Glaxo Files Two Melanoma Drugs for U.S., Europe Approvals

GlaxoSmithKline Plc (GSK), the U.K.’s largest drugmaker, said it submitted two experimental melanoma medicines to regulators in the U.S. and Europe for approval following trials that it deemed successful two months ago.

Glaxo filed dabrafenib with both the European Medicines Agency and the U.S. Food and Drug Administration, the London- based company said in a statement today. Glaxo is also applying for U.S. approval of trametinib, and will seek European clearance for trametinib in “coming months.”

The company said in June that about 80 percent of patients with advanced melanoma given trametinib were alive after six months, compared with 67 percent on chemotherapy, in a study it funded. A separate study showed dabrafenib delayed disease progression by 5.1 months, compared with 2.7 months for chemotherapy, Glaxo said.

“These regulatory submissions represent important progress in our oncology pipeline,” Rafael Amado, head of cancer research and development at Glaxo, said in the statement.

Glaxo rose as much as 0.7 percent to 1,498 pence and was trading up 0.4 percent at 11:06 a.m. in London. The stock has gained 1.9 percent this year.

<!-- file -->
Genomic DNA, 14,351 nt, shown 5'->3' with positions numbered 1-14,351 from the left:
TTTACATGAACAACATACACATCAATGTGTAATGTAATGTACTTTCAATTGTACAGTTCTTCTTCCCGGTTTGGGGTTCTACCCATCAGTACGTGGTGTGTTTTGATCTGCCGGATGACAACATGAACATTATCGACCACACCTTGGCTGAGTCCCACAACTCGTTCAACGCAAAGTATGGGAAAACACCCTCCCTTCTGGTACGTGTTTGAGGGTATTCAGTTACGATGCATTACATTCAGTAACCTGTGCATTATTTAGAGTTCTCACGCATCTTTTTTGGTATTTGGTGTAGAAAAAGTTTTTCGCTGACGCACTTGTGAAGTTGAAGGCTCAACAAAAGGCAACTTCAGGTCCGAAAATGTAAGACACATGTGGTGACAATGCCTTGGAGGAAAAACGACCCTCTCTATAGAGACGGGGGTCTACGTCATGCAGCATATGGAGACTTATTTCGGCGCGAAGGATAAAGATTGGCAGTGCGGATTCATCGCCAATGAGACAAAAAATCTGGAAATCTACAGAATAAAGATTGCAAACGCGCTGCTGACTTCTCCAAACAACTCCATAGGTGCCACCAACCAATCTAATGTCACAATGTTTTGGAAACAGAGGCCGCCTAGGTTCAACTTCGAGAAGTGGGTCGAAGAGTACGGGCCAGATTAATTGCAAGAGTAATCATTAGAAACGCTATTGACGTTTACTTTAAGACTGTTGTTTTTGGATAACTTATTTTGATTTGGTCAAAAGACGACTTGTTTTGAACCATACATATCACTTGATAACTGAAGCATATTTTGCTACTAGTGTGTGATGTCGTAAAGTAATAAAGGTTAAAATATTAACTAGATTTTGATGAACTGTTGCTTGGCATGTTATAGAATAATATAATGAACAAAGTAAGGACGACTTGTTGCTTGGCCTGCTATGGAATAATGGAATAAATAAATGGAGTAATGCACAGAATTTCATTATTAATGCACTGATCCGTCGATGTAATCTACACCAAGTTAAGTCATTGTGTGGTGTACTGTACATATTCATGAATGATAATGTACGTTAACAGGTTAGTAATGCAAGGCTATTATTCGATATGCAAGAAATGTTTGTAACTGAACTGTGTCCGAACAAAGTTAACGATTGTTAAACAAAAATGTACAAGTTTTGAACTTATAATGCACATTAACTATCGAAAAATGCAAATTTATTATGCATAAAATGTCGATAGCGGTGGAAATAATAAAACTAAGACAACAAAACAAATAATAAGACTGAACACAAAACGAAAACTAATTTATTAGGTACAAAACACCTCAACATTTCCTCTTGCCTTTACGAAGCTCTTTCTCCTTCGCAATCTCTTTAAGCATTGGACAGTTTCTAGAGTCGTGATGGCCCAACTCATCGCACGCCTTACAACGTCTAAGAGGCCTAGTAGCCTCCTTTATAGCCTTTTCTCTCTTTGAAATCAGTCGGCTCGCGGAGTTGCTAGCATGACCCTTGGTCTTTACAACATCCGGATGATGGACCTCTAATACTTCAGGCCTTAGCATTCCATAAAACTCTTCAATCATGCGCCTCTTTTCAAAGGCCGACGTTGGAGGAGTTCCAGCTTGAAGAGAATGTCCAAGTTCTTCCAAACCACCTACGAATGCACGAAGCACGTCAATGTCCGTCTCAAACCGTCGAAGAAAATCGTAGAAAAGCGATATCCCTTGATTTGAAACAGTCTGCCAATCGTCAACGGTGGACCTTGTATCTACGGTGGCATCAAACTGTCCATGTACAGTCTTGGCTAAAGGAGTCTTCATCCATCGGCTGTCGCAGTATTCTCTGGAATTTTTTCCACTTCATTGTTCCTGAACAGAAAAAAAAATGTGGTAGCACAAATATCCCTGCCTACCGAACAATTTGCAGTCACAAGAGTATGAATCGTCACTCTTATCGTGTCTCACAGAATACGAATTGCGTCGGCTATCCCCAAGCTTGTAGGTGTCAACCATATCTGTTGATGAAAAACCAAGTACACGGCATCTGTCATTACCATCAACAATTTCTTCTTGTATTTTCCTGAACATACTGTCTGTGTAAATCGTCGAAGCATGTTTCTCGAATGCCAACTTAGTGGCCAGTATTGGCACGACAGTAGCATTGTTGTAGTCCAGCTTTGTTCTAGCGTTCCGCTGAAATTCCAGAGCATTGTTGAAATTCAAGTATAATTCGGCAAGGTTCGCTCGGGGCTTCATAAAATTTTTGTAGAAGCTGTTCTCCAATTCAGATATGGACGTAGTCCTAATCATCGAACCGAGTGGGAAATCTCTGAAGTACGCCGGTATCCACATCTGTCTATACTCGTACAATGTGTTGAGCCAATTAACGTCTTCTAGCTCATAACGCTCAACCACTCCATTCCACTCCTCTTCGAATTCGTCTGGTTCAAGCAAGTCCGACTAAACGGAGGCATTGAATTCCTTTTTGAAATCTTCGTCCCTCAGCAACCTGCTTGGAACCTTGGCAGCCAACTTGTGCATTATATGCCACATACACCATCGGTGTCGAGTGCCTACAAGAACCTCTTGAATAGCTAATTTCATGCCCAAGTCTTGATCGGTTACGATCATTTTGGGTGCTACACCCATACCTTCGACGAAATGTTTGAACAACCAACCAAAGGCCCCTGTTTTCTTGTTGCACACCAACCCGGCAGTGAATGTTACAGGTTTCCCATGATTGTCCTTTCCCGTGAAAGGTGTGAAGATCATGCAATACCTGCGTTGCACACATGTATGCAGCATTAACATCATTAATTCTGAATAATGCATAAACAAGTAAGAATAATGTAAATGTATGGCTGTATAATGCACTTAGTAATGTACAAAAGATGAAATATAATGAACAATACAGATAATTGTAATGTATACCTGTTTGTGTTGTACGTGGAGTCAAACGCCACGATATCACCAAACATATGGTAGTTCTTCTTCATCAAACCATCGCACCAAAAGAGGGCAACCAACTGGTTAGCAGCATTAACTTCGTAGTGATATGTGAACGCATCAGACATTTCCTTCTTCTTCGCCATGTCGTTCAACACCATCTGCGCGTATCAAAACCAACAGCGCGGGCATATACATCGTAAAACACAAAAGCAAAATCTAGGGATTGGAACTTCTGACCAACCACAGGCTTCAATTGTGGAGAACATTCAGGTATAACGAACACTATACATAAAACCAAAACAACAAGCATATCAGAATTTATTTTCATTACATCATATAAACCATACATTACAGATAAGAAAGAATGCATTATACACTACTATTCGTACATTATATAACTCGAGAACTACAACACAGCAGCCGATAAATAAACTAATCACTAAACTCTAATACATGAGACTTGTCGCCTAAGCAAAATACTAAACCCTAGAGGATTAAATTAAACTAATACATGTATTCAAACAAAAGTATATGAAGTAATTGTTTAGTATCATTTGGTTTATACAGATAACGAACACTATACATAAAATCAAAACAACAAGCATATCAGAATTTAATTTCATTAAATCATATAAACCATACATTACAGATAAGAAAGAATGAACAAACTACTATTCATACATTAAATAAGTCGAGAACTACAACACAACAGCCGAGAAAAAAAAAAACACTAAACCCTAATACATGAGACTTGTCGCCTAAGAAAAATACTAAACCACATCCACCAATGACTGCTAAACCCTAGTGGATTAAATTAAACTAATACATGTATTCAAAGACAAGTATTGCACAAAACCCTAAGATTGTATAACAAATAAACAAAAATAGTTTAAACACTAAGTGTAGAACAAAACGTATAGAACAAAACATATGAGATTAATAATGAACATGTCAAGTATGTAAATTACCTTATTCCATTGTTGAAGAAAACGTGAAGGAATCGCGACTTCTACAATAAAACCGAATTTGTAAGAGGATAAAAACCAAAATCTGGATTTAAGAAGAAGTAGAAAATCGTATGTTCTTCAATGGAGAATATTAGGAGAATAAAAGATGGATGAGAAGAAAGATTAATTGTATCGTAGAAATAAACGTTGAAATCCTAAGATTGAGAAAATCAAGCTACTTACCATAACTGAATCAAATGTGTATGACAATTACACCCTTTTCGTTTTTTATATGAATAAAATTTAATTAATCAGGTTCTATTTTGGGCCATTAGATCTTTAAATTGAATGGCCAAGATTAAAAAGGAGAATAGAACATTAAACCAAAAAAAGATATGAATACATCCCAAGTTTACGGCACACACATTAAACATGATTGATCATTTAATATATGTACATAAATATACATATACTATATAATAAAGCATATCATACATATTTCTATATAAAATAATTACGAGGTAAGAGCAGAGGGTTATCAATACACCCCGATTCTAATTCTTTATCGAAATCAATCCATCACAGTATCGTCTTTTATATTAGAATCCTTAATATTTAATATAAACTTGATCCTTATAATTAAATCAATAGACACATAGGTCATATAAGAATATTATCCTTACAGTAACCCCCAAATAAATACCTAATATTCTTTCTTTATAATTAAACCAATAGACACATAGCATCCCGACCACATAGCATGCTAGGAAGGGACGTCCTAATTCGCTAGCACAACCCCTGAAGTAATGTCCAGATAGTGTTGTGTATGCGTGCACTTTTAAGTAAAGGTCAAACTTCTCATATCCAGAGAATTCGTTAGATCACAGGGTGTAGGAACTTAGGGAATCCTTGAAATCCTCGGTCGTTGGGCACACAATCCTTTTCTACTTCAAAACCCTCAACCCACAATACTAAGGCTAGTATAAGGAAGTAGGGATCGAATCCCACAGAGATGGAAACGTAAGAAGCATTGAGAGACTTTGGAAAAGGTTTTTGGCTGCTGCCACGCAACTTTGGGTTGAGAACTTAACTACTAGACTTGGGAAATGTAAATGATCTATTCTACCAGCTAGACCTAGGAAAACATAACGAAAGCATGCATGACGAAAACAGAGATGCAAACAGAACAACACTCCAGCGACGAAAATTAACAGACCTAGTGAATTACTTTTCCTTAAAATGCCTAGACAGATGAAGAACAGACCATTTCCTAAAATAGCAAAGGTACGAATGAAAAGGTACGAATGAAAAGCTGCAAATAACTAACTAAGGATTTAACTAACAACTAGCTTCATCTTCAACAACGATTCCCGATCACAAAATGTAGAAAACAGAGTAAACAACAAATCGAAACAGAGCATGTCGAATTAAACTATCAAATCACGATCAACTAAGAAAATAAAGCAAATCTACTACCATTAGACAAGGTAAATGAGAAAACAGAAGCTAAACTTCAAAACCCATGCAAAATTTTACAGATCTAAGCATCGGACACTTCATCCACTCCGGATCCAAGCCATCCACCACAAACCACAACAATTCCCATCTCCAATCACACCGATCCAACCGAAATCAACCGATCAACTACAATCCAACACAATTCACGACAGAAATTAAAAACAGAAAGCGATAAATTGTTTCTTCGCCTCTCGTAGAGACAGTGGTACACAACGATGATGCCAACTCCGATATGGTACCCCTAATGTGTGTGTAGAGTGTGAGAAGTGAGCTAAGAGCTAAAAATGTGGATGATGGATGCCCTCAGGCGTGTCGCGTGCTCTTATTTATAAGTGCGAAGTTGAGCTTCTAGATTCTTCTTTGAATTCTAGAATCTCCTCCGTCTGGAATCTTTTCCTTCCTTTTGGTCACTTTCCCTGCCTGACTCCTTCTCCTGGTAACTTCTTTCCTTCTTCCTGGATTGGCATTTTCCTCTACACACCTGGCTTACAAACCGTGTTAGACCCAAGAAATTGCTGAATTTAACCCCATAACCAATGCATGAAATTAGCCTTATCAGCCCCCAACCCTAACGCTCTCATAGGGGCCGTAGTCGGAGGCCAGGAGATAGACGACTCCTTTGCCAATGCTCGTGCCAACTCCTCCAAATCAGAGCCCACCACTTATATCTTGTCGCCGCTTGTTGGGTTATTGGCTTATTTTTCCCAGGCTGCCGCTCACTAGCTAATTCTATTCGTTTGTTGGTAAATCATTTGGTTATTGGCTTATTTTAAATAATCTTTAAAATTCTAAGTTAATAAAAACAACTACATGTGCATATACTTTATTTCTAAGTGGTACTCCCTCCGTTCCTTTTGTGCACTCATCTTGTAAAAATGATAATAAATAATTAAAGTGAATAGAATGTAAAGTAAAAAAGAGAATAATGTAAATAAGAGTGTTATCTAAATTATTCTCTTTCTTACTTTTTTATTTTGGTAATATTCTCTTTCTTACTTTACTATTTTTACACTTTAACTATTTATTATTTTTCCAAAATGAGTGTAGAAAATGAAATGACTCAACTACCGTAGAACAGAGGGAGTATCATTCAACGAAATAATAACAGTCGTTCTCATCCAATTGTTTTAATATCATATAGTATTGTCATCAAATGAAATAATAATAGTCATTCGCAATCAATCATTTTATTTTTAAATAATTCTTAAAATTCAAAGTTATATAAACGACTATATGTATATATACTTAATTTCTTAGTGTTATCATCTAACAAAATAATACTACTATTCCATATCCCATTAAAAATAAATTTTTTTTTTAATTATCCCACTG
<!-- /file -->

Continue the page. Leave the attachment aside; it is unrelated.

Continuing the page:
The drugmaker is also testing the two drugs in combination, which may become the industry “gold standard” in treating melanoma as early as 2014, according to Andrew Baum, a London- based analyst at Citigroup Inc.

Dabrafenib works by blocking BRAF, a mutant gene that spurs cancer-cell growth in about half of melanoma patients. Trametinib is designed to thwart a related protein called MEK that helps tumors resist an assault on BRAF.

Glaxo is studying the two-drug combination therapy with a diagnostic test developed with France’s BioMerieux (BIM) to detect the BRAF gene mutation. BioMerieux has filed the test for FDA pre- market approval, Glaxo said today.

Estimated new cases of melanoma in the U.S. this year will total 76,250, and the disease will cause 9,180 deaths, according to the National Cancer Institute. While patients with early- stage cancer respond well to treatment, the five-year survival rate for those with melanoma that has spread is 15 percent, according to the American Cancer Society.

To contact the reporter on this story: Makiko Kitamura in London at mkitamura1@bloomberg.net

To contact the editor responsible for this story: Phil Serafino at pserafino@bloomberg.net

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